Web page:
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GIR Rule Impact on RCRA Waste Generators: Highlights as States are Impacted


In 2017, the US EPA finalized updates to the RCRA regulations, called the Hazardous Waste Generator Improvements Rule (GIR). The purpose of the update was to increase compliance within the hazardous waste generator community and allow some additional flexibility for managing hazardous waste. The overall impact of the rule change will lessen the regulatory burden for the majority of hazardous waste generators.

States with authorized hazardous waste programs will be required to adopt the more stringent provisions and have the option to choose if they want to adopt the less stringent or equally stringent provisions.  Most states are moving forward with fully adopting the rule change.

Some of the changes serve to emphasize best practices already utilized while some changes are completely new requirements. Overall, the EPA has finalized over 60 changes to the hazardous waste regulations. This paper will review the most impactful new requirements.


  • SQG re-notification will be due every four years on September 1, beginning in 2021
  • Labels on hazardous waste containers (including satellite accumulation containers) must identify the hazards of the waste. SQGs and LQGs must update their hazardous waste labels and may comply with other existing labeling requirements such as DOT, OSHA, or NFPA labels. The hazards must be identified with descriptive words, not just waste codes.
  • LQGs must prepare a quick reference guide for their contingency plan and submit both the guide and plan to local emergency response agencies. LQGs must prepare the contingency plan quick reference guide when their plan is next updated or whenever they become an LQG. The quick reference guide must include:
  • The names of hazardous wastes onsite and the hazards associated with each waste
  • An estimate of the amount of hazardous waste present onsite
  • Any hazardous wastes that would require unique or special treatment by medical personnel
  • A map showing where hazardous waste is generated, accumulated and treated and routes to access the waste
  • A street map to show access to the facility and surrounding area
  • The location of the water supply
  • Identification of onsite notification systems
  • The names of the emergency coordinators and 24-hr phone numbers


  • SQGs and VSQGs may have episodic generation events above their generation limits without having to comply with all the requirements of the greater generator size. This will allow for periodic or unexpected cleanups of hazardous waste.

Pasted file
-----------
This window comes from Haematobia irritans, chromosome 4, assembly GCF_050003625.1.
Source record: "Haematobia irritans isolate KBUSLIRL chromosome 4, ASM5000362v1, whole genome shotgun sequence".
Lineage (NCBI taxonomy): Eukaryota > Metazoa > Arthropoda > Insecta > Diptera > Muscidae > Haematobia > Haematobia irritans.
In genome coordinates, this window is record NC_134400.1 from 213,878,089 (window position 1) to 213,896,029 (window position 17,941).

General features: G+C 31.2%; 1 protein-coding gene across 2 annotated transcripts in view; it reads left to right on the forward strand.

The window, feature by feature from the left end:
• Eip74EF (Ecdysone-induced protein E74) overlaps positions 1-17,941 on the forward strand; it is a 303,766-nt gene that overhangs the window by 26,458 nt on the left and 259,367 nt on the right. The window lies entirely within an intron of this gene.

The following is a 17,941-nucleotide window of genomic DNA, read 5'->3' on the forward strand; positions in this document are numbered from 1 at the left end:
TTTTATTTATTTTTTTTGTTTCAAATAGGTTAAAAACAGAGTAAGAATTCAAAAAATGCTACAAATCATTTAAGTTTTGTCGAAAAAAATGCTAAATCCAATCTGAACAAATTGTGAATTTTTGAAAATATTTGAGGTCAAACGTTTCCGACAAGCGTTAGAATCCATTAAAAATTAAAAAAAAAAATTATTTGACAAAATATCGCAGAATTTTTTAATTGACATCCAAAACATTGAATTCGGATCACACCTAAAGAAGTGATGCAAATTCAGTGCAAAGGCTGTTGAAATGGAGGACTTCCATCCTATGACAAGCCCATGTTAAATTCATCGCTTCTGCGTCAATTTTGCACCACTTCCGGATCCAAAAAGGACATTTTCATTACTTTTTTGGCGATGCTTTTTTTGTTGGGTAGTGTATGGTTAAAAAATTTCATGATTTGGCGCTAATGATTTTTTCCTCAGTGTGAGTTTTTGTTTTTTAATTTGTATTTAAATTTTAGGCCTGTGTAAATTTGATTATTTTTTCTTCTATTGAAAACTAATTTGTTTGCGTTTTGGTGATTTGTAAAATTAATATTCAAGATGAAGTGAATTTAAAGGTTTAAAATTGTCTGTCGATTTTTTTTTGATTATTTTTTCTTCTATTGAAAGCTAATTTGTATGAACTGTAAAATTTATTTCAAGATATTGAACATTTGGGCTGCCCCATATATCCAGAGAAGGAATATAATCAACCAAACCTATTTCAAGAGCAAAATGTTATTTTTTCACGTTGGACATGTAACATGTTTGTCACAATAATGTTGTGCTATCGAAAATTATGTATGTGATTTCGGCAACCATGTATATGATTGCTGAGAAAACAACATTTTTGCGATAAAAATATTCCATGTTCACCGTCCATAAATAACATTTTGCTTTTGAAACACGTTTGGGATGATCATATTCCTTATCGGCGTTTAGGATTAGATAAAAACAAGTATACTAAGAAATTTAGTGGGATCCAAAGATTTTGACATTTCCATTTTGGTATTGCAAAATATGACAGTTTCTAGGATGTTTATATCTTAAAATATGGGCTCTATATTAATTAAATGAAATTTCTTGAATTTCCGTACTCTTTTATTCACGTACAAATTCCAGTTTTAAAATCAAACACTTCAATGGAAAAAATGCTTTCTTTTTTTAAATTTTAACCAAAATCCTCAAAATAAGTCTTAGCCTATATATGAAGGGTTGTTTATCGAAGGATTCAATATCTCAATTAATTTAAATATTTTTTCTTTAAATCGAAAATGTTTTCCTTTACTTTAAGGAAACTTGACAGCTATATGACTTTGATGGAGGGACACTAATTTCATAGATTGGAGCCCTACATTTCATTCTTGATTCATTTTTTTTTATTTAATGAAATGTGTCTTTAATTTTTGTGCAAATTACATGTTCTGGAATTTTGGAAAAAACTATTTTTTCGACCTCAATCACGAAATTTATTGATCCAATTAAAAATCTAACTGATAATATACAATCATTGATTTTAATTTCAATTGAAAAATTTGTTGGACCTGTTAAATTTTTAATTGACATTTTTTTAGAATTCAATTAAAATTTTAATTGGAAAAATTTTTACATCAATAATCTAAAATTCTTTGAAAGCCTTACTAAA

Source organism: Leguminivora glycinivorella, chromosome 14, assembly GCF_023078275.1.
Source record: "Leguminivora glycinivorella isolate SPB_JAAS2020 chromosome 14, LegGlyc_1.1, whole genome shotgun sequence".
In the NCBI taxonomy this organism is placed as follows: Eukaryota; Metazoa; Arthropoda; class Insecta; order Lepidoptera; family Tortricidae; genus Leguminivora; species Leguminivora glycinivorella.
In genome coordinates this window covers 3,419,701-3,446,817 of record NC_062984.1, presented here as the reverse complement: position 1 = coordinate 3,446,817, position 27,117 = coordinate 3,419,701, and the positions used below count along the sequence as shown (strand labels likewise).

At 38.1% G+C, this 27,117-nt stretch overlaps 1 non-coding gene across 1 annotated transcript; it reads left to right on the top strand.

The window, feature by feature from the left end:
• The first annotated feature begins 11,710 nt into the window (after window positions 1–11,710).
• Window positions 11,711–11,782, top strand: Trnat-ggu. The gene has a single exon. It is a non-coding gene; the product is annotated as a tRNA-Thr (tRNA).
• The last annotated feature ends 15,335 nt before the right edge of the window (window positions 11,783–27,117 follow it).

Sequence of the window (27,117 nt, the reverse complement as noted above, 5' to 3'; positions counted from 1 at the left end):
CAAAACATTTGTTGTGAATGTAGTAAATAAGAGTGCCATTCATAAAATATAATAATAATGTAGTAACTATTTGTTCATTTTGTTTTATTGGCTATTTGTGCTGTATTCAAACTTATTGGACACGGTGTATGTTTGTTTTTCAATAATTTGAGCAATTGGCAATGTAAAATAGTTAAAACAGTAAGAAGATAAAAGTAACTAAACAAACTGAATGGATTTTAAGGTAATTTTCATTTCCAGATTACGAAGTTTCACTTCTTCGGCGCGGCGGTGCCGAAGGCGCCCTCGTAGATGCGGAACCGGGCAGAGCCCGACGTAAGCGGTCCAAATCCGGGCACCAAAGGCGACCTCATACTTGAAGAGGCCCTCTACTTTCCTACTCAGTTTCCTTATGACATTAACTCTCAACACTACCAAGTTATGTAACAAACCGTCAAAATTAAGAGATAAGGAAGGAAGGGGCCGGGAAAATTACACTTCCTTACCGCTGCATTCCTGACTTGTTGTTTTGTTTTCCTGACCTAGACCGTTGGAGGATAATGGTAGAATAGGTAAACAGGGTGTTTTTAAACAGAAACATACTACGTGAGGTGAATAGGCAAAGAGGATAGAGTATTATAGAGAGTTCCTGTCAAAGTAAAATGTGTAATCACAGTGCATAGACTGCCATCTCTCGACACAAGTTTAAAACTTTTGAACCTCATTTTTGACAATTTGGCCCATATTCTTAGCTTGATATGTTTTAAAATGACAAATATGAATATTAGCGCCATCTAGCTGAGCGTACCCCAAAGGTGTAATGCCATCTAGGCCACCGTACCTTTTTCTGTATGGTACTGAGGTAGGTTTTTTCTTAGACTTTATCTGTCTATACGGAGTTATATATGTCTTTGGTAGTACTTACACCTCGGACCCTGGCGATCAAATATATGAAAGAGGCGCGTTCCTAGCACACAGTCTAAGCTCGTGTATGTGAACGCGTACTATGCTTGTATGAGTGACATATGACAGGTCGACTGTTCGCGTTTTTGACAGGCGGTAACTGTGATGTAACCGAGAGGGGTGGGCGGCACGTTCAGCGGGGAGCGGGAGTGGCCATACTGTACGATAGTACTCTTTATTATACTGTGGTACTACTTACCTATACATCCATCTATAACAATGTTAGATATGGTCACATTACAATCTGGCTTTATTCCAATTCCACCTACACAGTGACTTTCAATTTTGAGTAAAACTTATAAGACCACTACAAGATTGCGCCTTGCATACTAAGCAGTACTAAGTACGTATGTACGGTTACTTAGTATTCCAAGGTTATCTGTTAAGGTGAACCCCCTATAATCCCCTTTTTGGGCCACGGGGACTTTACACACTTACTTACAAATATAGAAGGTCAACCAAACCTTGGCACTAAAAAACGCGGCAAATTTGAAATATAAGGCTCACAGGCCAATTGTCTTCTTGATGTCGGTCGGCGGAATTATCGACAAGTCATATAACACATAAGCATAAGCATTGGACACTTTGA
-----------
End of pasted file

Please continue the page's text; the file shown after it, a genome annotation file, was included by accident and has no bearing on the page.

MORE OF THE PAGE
• VSQGs may send their hazardous waste to an LQG under control of the same person for consolidation. The VSQG must label its containers with the words “hazardous waste” and an indication of the hazards of the waste. The LQG must submit a notification to the EPA and follow all other routine container management practices for waste received from a VSQG.
  • LQGs may apply for a waiver from the local fire authority to store their ignitable or reactive hazardous waste within 15 meters of their property line
  • Generators are allowed to keep satellite accumulation containers open when temporary venting of a container is necessary


  • Conditionally Exempt Small Quantity Generator (CESQG) changed to Very Small Quantity Generator (VSQG)
  • Reorganization of the hazardous waste generator regulation publication order


Individually authorized states must adopt the generator improvements rule in order for the rules to be effective in that state. Until a facility’s state adopts the rules, these changes do not apply in that area.

Authorized states were given until July 1, 2018, to adopt the rule, or July 1, 2019, if a state law change is needed. As of May 2019, the generator improvements rule is effective in 21 states. It is expected that the majority of states that have not yet adopted the rules will not meet the July 1, 2019, deadline. While the implications of states not meeting the July 1 deadline are unclear, it is important to pay attention to changes happening in your facility’s state.


While the goal of the generator improvements rule was to increase compliance and allow flexibility in following hazardous waste regulations, the changes may still be confusing. Be sure to understand your state requirements and watch for changes as the rules are adopted.

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